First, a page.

Missions can be used to easily automate flight. There are many different mission types that offer different product behavior. Some missions can be uploaded to and managed by the aircraft, while other missions are managed from the mobile device.
Missions run from the mobile device can offer more complex or customizable behavior, however if the wireless link between remote controller and aircraft is lost then they can be interrupted. In comparison, missions run from the aircraft will be less customizable and be limited by aircraft memory, but be able to continue when there is a loss in the wireless link.
Mission Control handles execution of missions. Either single missions can be run through dedicated mission operators, or a series of missions and actions can be run serially using the Timeline.
A waypoint mission is a series of pre-defined locations (waypoints) the aircraft will fly to. A location is a latitude, longitude and altitude. Aircraft heading and altitude between waypoints can change either gradually or at the waypoint itself. A series of actions (such as take photo) can be executed at each waypoint.
During the mission, the mission can be manually adjusted using the remote controller control sticks. The mission speed can be sped up, slowed down or even executed in reverse.
A Waypoint Mission is uploaded to and executed by the aircraft, but is limited by the amount of storage in the flight controller. Accordingly only 99 waypoints can be executed per mission.
Hot Point Mission
In a Hot Point Mission, the aircraft will repeatedly fly circles of a constant radius around a specified point called a Hot Point. Altitude, velocity, the Hot Point location, aircraft heading and flight direction can all be defined as part of the mission.
Altitude, heading and radius can also be adjusted manually using the remote controller control sticks during the mission.
Follow Me Mission
In a Follow Me Mission, the aircraft will follow GPS coordinates continually sent to the aircraft maintaining separation and a constant altitude.
The aircraft will hover in place if it hasn't received a new GPS coordinate for more than 6 seconds.
The ActiveTrack Mission allows an aircraft to track a moving subject using the vision system and without a GPS tracker on the subject.
- User defines a rectangle on the live video view that defines the subject to track.
- The rectangle is sent to the aircraft, and which will start to track the object
- The aircraft will send back real-time updates of the rectangle tracking what it thinks is the subject and ask for confirmation it is tracking correctly
- On confirmation, the aircraft will start to move with the subject, following it while tracking
- If the tracking algorithm loses confidence it is tracking the subject correctly the aircraft will return to a hover and ask for confirmation about the subject again
During the mission, the main camera is used to track the object and so the gimbal cannot be controlled by the user or application. The aircraft can be flown manually with pitch, roll and throttle stick commands from the remote controller to move the aircraft around the subject being tracked.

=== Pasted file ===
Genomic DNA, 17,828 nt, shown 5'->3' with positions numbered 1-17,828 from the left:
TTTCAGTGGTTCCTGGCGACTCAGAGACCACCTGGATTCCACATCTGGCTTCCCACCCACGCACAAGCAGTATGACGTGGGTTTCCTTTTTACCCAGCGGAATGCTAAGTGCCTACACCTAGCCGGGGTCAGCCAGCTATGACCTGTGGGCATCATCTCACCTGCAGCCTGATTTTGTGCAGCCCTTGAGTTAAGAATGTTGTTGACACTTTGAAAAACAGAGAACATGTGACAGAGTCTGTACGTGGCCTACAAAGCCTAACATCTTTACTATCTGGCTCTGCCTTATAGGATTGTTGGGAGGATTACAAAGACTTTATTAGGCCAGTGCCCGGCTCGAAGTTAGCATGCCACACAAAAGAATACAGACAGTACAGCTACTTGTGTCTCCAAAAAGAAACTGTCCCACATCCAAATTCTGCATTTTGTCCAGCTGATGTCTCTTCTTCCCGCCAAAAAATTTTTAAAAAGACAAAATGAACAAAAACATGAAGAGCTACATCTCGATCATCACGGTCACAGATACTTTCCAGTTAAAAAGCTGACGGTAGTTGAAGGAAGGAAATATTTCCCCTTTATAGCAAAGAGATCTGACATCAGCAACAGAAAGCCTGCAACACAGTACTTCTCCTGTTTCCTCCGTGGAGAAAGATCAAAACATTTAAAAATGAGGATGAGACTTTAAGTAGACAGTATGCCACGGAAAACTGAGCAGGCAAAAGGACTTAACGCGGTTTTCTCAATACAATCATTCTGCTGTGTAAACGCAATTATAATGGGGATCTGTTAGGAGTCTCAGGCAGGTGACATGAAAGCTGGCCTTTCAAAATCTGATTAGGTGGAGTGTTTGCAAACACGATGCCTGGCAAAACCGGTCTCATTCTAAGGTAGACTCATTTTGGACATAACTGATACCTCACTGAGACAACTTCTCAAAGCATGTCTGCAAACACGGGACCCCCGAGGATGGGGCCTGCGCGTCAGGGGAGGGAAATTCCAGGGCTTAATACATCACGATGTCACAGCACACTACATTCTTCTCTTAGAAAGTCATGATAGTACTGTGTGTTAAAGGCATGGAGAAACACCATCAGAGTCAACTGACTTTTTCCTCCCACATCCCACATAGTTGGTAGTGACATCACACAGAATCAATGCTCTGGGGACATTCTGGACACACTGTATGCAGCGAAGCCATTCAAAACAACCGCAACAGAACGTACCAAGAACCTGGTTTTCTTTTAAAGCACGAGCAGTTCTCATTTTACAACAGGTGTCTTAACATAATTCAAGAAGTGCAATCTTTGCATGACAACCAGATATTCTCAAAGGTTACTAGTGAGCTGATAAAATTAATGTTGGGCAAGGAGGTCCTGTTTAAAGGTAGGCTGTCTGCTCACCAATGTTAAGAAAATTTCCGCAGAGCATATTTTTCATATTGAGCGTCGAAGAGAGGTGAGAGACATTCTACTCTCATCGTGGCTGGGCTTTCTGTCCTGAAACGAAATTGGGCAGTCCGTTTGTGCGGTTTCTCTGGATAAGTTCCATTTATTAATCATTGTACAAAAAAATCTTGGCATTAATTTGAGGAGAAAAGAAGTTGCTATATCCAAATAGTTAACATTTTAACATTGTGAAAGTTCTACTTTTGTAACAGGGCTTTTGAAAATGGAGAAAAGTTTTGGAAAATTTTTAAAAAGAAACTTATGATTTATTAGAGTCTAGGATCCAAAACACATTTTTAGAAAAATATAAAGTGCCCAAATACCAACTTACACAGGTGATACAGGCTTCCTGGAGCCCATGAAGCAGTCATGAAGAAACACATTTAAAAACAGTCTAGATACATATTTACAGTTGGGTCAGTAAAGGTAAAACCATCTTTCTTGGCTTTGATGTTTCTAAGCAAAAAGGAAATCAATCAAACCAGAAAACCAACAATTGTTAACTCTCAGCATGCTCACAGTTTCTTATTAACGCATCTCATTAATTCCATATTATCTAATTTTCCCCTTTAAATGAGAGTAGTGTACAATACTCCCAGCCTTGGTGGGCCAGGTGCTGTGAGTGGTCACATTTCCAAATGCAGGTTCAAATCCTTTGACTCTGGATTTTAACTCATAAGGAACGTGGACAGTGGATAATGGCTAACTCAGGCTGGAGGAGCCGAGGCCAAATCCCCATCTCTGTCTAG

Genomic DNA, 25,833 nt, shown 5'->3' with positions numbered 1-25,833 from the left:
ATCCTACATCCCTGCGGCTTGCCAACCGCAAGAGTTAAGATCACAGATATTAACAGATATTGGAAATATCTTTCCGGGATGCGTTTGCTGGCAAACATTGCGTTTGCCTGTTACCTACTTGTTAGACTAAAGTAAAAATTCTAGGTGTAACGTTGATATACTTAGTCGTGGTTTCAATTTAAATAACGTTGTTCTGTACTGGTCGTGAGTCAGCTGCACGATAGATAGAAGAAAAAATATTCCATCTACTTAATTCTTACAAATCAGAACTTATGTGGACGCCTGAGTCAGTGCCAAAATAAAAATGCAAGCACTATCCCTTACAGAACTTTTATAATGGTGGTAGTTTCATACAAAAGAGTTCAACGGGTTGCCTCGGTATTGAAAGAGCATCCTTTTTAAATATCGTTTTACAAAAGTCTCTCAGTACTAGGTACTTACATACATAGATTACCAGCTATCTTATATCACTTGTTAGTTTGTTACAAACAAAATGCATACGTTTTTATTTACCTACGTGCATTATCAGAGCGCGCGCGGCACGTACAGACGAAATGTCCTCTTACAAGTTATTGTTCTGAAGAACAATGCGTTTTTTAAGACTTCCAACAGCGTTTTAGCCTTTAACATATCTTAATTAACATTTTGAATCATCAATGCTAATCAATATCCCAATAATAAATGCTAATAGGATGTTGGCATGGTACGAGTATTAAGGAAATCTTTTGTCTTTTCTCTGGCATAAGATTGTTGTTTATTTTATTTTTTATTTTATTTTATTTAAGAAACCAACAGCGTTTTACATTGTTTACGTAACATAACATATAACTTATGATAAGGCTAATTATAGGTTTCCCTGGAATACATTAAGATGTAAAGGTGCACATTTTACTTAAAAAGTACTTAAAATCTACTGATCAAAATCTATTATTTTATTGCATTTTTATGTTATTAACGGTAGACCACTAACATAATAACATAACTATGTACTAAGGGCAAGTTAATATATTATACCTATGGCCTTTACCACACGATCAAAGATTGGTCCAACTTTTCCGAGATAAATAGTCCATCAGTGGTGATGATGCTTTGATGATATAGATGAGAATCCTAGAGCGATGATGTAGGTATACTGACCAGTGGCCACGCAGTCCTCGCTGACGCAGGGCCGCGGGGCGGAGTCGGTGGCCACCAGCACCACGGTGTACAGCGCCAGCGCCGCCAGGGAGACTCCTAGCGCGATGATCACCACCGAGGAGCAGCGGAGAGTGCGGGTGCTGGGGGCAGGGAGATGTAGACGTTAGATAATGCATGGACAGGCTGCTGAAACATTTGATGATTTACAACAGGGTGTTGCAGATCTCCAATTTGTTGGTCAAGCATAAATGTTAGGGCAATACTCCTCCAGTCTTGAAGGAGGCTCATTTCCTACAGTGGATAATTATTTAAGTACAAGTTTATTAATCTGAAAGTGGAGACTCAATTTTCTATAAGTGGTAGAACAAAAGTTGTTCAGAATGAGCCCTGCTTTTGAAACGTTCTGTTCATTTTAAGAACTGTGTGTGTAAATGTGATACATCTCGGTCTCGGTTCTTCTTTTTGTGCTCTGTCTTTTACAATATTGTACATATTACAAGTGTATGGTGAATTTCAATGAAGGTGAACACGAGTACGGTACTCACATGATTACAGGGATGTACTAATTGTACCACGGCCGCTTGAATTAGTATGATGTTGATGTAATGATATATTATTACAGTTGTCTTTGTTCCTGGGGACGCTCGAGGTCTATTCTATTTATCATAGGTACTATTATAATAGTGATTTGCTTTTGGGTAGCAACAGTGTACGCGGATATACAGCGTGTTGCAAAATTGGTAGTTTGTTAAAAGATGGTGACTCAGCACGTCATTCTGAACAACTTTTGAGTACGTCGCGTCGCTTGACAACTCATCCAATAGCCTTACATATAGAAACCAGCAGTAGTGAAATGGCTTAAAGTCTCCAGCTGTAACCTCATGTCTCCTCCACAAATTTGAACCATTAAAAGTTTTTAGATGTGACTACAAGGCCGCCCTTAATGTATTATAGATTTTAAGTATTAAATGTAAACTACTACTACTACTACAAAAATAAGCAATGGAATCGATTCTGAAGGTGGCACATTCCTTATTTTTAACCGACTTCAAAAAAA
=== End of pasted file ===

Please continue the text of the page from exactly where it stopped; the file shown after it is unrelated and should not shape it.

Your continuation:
There are three modes of the Active Track Mission:
The aircraft follows behind or in front of the subject keeping a constant distance. Some products like Mavic Pro also support a Gesture Mode and the ability to circle the subject. Gesture mode allows the subject to confirm tracking as well as take pictures using gestures.
Aircraft moves in parallel with the subject instead of behind.
Aircraft's camera will automatically follow the subject, but the aircraft does not automatically keep a constant distance with the subject. You can use the remote controller to control the aircraft move around the subject being tracked.
The TapFly mission flies the aircraft in the direction of a point on the live video stream that the user chooses. The mission is initialized with a position target from the live video stream. The 3D direction of the coordinate is calculated, and the aircraft proceeds to fly in that direction. The aircraft can automatically avoid obstacles when the scene is sufficiently illuminated (more than 300 lux but less than 10,000 lux). The aircraft stops flying in the direction if it reaches its radius limitation, the mission is stopped, the user pulls back on the pitch stick or if it comes to an obstacle it cannot bypass.
The Remote Controller yaw stick can be used to adjust the heading of the aircraft during mission execution, which also adjusts the direction of flight to the new yaw.
TapFly is only supported on newer aircraft with vision systems.
For Phantom 4 Professional, there are three TapFly modes:
- TapFly Forward – Aircraft will fly towards the target. Forward Obstacle Sensing System is active.
- TapFly Backward – Aircraft will fly in the opposite direction from the target. Backward Obstacle Sensing System is active.
- TapFly Free – Aircraft will fly towards the target. User can control the heading with the remote controller's stick. Obstacle Sensing Systems may fail to work when aircraft is flying sidewards.
The Panorama Mission rotates the camera 180 or 360 degrees while taking photos which can then be downloaded to render a panorama. In full circle mode, 8 photos are taken. In half circle mode, 5 photos are taken. Other commands cannot be sent to the camera until the mission is finished. The Panorama Mission does not support the image stitching feature, so the images must be stitched manually. All the images will be stored on the SD card.
The Panorama Mission is only supported on OSMO.